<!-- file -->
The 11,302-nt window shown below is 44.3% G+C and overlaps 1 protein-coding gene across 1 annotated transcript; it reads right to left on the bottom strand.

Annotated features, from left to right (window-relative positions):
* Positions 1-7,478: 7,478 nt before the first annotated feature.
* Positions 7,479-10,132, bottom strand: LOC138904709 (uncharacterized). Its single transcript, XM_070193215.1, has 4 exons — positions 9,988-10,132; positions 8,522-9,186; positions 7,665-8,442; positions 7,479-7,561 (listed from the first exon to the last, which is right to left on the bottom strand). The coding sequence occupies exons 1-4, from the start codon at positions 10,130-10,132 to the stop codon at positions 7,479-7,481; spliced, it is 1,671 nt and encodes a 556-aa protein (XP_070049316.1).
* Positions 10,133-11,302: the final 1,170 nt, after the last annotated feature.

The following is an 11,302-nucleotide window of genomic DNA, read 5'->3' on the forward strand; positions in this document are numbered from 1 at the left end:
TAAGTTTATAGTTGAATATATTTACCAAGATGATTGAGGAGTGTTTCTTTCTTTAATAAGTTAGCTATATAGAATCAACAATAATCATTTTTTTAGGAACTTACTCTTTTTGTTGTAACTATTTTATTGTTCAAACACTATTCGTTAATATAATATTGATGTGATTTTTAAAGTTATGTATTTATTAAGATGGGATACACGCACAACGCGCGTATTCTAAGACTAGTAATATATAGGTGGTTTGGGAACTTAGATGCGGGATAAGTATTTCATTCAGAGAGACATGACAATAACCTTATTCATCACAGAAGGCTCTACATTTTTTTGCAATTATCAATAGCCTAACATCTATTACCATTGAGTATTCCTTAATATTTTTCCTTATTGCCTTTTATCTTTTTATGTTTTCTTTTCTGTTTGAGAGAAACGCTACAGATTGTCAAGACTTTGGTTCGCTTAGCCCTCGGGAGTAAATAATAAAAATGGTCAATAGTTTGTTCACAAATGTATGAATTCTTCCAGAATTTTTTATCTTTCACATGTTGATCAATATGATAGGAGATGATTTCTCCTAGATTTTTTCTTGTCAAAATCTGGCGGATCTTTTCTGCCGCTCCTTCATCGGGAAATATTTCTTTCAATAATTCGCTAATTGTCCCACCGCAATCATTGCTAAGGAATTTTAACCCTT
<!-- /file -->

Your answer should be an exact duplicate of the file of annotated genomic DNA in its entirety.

The 11,302-nt window shown below is 44.3% G+C and overlaps 1 protein-coding gene across 1 annotated transcript; it reads right to left on the bottom strand.

Annotated features, from left to right (window-relative positions):
* Positions 1-7,478: 7,478 nt before the first annotated feature.
* Positions 7,479-10,132, bottom strand: LOC138904709 (uncharacterized). Its single transcript, XM_070193215.1, has 4 exons — positions 9,988-10,132; positions 8,522-9,186; positions 7,665-8,442; positions 7,479-7,561 (listed from the first exon to the last, which is right to left on the bottom strand). The coding sequence occupies exons 1-4, from the start codon at positions 10,130-10,132 to the stop codon at positions 7,479-7,481; spliced, it is 1,671 nt and encodes a 556-aa protein (XP_070049316.1).
* Positions 10,133-11,302: the final 1,170 nt, after the last annotated feature.

The following is an 11,302-nucleotide window of genomic DNA, read 5'->3' on the forward strand; positions in this document are numbered from 1 at the left end:
TAAGTTTATAGTTGAATATATTTACCAAGATGATTGAGGAGTGTTTCTTTCTTTAATAAGTTAGCTATATAGAATCAACAATAATCATTTTTTTAGGAACTTACTCTTTTTGTTGTAACTATTTTATTGTTCAAACACTATTCGTTAATATAATATTGATGTGATTTTTAAAGTTATGTATTTATTAAGATGGGATACACGCACAACGCGCGTATTCTAAGACTAGTAATATATAGGTGGTTTGGGAACTTAGATGCGGGATAAGTATTTCATTCAGAGAGACATGACAATAACCTTATTCATCACAGAAGGCTCTACATTTTTTTGCAATTATCAATAGCCTAACATCTATTACCATTGAGTATTCCTTAATATTTTTCCTTATTGCCTTTTATCTTTTTATGTTTTCTTTTCTGTTTGAGAGAAACGCTACAGATTGTCAAGACTTTGGTTCGCTTAGCCCTCGGGAGTAAATAATAAAAATGGTCAATAGTTTGTTCACAAATGTATGAATTCTTCCAGAATTTTTTATCTTTCACATGTTGATCAATATGATAGGAGATGATTTCTCCTAGATTTTTTCTTGTCAAAATCTGGCGGATCTTTTCTGCCGCTCCTTCATCGGGAAATATTTCTTTCAATAATTCGCTAATTGTCCCACCGCAATCATTGCTAAGGAATTTTAACCCTT